The big issue of the week in Canada, where we worry about these things for some reason, was deficits.
The new Liberal government, which promised to run a $10 billion deficit to boost the economy, is instead going to be about $30 billion in the hole. Here in the People’s Republic of Alberta, the provincial NDP had admitted that its deficit will be higher than anticipated — about $5 billion more. That would bring the deficit up to $10 billion, a number that Finance Minister Joe Ceci resolutely refused to say at a briefing this week. I suspect the NDP handlers told Ceci not to say “the deficit will be $10 billion”, knowing that his statement would be the sound bite used on the news. The media makes a big deal about deficits, but I doubt if the average Canadian and Albertan cares all that much. American governments run up deficits in the hundreds of billions, and the issue never comes up. The simple fact is that we have a resource-based economy, and one of our biggest cash cows — oil — is selling for less per barrel than the cost of an actual barrel. At some point, however, the NDP in particular will have to cut expenses, which will put them on a collision course with the unions that kept them alive for years. That’s going to be fun to watch.
Speaking of the NDP, remember when the party banned union and business donations to political parties?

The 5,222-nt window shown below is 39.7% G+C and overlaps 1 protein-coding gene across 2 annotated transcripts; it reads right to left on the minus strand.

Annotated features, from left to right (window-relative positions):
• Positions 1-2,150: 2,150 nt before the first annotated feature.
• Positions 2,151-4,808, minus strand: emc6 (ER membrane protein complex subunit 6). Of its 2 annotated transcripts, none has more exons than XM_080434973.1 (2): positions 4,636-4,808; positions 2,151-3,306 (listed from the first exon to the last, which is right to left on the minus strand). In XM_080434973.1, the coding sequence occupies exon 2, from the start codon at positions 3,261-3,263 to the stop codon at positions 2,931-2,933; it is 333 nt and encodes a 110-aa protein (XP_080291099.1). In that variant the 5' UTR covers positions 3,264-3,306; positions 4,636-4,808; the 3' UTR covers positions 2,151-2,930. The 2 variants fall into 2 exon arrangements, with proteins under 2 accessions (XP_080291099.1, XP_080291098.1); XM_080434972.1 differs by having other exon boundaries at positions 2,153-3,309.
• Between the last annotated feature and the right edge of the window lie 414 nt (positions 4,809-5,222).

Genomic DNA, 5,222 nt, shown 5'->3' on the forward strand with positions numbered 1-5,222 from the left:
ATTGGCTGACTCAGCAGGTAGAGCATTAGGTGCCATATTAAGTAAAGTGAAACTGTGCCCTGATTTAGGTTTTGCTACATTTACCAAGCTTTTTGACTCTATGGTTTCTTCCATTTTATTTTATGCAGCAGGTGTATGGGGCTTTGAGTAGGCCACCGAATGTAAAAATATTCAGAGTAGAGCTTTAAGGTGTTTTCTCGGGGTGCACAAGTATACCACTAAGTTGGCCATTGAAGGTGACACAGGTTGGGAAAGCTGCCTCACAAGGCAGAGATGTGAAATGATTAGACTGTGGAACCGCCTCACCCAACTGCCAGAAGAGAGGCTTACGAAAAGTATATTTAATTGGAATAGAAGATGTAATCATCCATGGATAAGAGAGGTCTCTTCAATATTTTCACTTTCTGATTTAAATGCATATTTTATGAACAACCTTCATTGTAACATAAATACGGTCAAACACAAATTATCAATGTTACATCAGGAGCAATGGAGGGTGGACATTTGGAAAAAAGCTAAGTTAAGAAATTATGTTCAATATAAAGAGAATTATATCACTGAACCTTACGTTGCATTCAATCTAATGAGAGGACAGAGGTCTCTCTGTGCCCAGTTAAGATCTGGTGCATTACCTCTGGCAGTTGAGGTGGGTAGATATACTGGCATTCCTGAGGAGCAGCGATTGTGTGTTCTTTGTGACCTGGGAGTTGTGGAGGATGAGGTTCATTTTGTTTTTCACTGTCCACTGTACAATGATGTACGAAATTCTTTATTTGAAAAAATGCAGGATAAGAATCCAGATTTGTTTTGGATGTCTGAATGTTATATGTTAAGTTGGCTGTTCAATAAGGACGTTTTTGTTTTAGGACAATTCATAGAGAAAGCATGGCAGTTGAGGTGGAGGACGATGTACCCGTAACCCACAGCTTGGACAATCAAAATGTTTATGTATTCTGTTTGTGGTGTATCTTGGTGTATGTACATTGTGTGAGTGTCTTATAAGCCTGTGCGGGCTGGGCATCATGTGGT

Sure you do. Anyway, all parties have to raise money through personal donations, which means you have to cosy up to rich folks and supporters. The NDP thought offering up private meetings with NDP MLAs (the government, you may remember) for $1,000 a head would be a smashing idea. Turns out, not really. Just before the event was to be held, the ethics commissioner (reacting to a Wildrose complaint) ruled the event was unethical. Well, duh — offering exclusive access to cabinet ministers in return for a donation is practically the textbook definition. How nobody in the party thought this was a bad idea is baffling.
Two things you are going to be hearing a lot about in the coming months — death and drugs.
The death debate will be about right-to-die legislation, now that a joint Commons-Senate committee has issued a report on the controversial matter. And speaking of joints, a B.C. judge (of course) ruled that Canadians have the right to grow their own medical marijuana. And in a related development, the Globe and Mail reports this week that Shoppers Drug Mart is looking into getting into the medical marijuana business, which, if pot becomes legal, could open the door to Shoppers selling recreational pot. Could it be that there’s a Shoppers Pot Mart coming to your neighbourhood?
The federal Liberals are about to overturn one of the few Conservative laws I agreed with.